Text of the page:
Rush to beat the HST could boost June home sales

TORONTO — Home sales could be stronger this month as buyers in two of Canada’s busiest real estate markets rush to close deals before a new regime tax kicks in, says the chief economist Canadian Real Estate Association.

TORONTO — Home sales could be stronger this month as buyers in two of Canada’s busiest real estate markets rush to close deals before a new regime tax kicks in, says the chief economist Canadian Real Estate Association.

After that, sales levels will likely drop back to lower levels like those reported in May, Gregory Klump said Wednesday as CREA released its latest monthly sales figures.

“It’s going to be a bit of a choppy ride between now and the second half of this year, so there may still be some pull forward in June with respect to people getting in in advance of the coming (harmonized sales tax) in B.C. and Ontario,” Klump said.

The harmonized sales tax starts July 1 in both provinces and will apply to real estate services, which had previously been exempt from provincial sales taxes. It will also increase taxes on sales of new homes over $400,000.

Meanwhile, home sales in May, usually the busiest month for real estate, took a plunge from April as buyers hurried to get in ahead of higher mortgage rates and stricter lending rules, according to CREA statistics released Wednesday.

Seasonally adjusted home sales in May departed from historical averages to drop by 9.5 per cent nationally from near-record activity the month before.

“It’s a shifting forward of sales,” Klump said.

Klump said the combination of tighter mortgage regulations — which now require all homebuyers to qualify for a standard five-year, fixed-rate mortgage — and rising interest rates pulled a number of sales forward into April that might otherwise have taken place later in the year.

The Bank of Canada’s signal in April that it was no longer committed to keeping interest rates at historic lows and the coming HST also pulled sales forward, Klump added.

CREA said home sales fell 4.3 per cent compared to May 2009, while new home listings rose 16.6 per cent from May 2009 but were down when compared with April.

The seasonally adjusted number of new listings dropped by four per cent from April, marking the first monthly decline in eight months. New listings had been climbing sharply, rising from a four-year low last September to the second highest-level ever in April.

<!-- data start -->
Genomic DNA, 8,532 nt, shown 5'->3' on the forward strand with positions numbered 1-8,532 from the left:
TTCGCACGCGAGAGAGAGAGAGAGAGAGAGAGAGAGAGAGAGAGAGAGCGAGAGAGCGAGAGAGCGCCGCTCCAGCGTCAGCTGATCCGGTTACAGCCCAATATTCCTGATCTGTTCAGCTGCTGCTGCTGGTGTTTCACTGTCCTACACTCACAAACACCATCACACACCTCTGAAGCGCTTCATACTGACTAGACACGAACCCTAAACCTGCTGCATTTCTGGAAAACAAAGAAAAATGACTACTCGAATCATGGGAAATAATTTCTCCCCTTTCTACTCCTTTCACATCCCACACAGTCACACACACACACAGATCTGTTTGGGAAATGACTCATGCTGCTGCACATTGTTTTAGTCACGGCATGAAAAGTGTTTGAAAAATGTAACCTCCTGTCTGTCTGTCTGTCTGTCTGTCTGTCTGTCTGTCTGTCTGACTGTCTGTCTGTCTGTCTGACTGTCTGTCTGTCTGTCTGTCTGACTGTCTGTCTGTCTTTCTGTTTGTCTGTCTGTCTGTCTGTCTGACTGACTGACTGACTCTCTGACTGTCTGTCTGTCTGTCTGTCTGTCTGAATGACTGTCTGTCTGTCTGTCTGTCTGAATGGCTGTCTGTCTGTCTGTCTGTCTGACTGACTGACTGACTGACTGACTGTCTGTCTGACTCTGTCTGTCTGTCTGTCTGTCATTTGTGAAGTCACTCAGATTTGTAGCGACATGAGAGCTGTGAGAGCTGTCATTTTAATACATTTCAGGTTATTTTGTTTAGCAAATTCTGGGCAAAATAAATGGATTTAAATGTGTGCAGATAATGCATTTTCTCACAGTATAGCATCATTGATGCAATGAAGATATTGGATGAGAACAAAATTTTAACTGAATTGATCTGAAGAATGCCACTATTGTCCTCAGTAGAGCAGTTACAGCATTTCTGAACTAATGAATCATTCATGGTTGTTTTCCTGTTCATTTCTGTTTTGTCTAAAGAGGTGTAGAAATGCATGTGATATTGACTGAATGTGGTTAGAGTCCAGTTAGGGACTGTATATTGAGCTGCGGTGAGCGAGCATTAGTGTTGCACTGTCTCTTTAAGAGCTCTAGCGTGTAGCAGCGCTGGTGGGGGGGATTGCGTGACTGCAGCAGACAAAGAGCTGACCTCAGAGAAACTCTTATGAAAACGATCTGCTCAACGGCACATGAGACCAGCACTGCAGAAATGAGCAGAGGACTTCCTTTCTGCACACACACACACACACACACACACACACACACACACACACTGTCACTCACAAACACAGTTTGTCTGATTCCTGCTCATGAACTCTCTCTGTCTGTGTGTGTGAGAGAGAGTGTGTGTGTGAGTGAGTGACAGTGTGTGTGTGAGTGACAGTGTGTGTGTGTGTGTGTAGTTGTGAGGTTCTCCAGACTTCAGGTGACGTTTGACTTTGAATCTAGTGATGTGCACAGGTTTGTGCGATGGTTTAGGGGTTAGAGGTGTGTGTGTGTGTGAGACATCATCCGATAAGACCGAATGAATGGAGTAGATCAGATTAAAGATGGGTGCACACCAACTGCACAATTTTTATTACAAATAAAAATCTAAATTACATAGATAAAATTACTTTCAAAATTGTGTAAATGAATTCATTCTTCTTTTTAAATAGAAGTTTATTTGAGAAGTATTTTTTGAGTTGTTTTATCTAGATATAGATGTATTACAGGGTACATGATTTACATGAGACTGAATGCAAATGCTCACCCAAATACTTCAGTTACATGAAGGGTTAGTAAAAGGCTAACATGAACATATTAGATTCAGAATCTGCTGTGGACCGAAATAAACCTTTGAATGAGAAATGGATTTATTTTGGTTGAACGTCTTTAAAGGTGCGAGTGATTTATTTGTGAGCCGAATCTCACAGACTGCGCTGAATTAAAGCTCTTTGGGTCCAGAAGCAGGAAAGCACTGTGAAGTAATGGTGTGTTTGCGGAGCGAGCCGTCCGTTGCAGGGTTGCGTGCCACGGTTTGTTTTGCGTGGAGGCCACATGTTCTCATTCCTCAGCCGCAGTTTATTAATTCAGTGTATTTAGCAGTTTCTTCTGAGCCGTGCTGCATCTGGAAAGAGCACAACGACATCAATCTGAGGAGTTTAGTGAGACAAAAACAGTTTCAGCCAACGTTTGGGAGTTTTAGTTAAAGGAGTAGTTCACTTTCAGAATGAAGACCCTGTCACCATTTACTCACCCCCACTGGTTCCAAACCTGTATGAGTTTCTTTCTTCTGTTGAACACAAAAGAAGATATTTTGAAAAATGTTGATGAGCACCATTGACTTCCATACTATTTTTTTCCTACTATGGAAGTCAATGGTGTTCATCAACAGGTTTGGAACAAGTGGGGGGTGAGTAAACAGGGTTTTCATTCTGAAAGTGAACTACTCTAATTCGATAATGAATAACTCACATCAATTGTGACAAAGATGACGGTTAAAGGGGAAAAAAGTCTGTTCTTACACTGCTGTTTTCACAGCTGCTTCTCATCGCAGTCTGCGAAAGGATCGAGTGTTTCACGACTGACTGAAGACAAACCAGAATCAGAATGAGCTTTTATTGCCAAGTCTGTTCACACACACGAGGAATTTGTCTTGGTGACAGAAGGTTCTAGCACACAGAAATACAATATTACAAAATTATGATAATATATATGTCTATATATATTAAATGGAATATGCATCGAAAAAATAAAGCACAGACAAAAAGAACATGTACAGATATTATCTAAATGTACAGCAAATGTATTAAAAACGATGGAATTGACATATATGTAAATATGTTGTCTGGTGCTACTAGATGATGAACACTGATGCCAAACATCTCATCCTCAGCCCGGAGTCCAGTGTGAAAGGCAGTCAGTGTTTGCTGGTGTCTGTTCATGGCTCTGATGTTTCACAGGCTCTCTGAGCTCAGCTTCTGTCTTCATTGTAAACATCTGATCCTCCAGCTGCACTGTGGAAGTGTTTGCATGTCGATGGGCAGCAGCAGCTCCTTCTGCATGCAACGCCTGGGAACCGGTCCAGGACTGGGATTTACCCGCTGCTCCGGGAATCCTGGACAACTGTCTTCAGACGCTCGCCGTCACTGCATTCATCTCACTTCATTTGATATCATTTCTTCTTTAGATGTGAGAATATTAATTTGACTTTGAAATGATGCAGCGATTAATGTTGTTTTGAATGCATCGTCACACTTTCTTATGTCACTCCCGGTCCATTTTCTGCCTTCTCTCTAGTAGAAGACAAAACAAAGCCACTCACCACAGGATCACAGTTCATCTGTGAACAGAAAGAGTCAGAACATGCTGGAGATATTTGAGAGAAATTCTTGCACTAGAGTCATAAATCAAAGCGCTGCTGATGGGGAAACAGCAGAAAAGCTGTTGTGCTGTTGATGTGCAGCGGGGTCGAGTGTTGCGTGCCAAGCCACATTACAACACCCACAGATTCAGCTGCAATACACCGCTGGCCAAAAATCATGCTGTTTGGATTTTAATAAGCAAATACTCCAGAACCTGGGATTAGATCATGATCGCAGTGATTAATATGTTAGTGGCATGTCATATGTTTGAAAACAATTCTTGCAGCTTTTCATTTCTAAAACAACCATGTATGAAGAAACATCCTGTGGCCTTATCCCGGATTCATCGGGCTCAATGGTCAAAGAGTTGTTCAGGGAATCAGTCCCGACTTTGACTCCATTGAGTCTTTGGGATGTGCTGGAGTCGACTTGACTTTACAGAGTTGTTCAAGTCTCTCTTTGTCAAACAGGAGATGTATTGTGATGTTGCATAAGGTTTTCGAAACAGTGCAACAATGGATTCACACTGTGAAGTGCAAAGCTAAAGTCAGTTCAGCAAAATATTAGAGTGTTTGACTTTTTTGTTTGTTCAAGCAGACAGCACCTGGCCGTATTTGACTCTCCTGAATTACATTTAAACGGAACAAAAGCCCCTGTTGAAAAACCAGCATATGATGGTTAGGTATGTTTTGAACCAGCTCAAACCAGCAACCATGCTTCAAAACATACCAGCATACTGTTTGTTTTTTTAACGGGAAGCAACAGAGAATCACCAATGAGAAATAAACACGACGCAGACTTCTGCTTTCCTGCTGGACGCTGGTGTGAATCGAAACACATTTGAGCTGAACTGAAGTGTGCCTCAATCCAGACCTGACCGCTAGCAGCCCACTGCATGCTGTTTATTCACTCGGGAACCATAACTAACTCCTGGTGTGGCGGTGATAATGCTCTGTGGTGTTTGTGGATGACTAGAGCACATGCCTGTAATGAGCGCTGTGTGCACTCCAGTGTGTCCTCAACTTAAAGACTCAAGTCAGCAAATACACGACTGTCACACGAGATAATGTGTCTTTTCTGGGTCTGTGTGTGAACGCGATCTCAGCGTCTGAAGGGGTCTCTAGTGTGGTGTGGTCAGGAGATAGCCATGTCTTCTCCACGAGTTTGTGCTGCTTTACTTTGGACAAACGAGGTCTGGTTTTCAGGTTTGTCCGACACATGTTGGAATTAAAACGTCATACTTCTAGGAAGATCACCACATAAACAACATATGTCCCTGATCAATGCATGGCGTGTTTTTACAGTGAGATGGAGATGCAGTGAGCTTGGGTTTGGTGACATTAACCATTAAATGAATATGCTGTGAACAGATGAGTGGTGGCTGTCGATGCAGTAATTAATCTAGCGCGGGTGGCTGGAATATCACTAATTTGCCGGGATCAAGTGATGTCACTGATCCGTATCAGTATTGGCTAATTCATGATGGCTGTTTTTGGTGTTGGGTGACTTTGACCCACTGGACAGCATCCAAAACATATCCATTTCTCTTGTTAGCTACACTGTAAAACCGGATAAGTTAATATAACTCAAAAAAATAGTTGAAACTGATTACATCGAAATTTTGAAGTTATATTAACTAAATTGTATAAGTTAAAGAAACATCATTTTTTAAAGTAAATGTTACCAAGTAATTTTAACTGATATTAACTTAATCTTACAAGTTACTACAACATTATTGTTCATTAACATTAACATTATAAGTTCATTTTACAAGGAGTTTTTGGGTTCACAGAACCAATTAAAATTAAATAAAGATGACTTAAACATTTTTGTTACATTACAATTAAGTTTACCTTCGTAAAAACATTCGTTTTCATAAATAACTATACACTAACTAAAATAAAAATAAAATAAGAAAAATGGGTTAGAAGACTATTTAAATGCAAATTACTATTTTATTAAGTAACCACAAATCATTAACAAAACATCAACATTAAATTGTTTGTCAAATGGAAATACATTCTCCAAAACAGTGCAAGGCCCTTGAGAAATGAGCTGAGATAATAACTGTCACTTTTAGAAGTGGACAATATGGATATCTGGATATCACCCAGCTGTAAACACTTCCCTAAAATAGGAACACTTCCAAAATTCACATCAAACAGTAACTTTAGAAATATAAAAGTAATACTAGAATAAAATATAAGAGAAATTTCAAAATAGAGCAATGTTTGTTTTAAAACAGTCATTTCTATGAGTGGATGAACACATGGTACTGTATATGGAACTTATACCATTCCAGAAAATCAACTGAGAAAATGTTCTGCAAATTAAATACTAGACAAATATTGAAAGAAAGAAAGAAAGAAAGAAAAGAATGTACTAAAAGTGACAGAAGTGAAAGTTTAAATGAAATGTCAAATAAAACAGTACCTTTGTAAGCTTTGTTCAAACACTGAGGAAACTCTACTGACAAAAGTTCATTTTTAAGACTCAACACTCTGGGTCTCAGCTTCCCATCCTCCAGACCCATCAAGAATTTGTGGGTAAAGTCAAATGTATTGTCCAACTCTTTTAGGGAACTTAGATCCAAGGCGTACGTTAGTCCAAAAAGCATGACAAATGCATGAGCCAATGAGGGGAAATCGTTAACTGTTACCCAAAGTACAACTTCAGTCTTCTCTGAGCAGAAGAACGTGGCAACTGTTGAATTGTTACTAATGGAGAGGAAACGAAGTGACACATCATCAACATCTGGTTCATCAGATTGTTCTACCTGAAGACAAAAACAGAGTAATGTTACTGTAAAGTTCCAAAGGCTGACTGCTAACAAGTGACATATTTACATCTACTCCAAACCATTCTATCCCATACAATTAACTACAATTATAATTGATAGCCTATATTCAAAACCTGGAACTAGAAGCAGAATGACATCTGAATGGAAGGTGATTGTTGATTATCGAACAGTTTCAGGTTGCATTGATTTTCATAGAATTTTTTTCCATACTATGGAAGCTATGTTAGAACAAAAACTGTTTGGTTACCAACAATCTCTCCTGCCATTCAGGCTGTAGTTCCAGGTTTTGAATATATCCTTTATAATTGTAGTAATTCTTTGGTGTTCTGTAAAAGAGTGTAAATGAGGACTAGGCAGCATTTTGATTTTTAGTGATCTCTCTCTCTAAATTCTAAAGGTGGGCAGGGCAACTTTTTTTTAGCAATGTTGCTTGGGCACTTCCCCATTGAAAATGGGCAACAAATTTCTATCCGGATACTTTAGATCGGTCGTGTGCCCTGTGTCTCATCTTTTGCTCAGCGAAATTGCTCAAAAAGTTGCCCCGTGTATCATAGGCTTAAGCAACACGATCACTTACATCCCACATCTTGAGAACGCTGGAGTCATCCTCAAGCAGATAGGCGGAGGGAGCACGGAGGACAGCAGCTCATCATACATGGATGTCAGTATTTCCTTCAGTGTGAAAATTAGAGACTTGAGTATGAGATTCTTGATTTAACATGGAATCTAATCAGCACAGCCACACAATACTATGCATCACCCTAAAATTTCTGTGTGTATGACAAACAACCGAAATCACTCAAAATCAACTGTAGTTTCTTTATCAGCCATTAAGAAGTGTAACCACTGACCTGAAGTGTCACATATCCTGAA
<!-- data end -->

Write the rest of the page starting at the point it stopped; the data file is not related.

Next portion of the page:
Home prices were up 8.5 per cent in May, but that was a slower increase than has been seen over the past nine months.

Pascal Gauthier, a senior economist at TD Economics, said pent-up demand from the recession has now been fully absorbed and is no longer providing a boost to sales. He predicted that average home prices will slow as early as this month and pull back by about seven per cent from peak levels by the end of 2011.

Economists have widely predicted a slowdown in the housing market during the second half of the year. Many buyers hurried to close in late 2009 and the first half of this year to take advantage of record low interest rates.

Douglas Porter, deputy chief economist at BMO Capital Markets, said after sales “ran into a wall” in May, activity is “straddling the fine line between a sellers’ and buyers’ market.”

“Life in the fast lane is over for Canada’s housing market. Now the question is whether it will stay in the middle lane or brake even more aggressively,” he said.

“We suspect it will brake harder, although the ongoing revival in employment will likely keep the housing market from veering onto the shoulder.”

May’s drop in sales activity was seen in more than 70 per cent of local markets, but the lower national figure was dragged down primarily by fewer sales in Toronto, Vancouver and Ottawa.

Klump said statistics gathered by the association suggest that home supply and demand was more balanced in some major markets in May, giving home buyers more choice and more time to purchase a house.

“It’s not a matter of throwing your house on the market asking a king’s ransom, expecting multiple offers to come in over your asking price any more, that’s in the rear view mirror,” he said.

The total number of homes listed for sale on the MLS in May was up 5.4 per cent from last year, when the supply of homes for sales had started to decline.

However, he added, the number of newly listed homes will retreat in response to rising prices and a more competitive sales environment.

Klump said the outlook for the Canadian economy, employment and mortgage market trends remain upbeat, so the market will remain balanced and Canada will avoid a U.S.-style home price correction.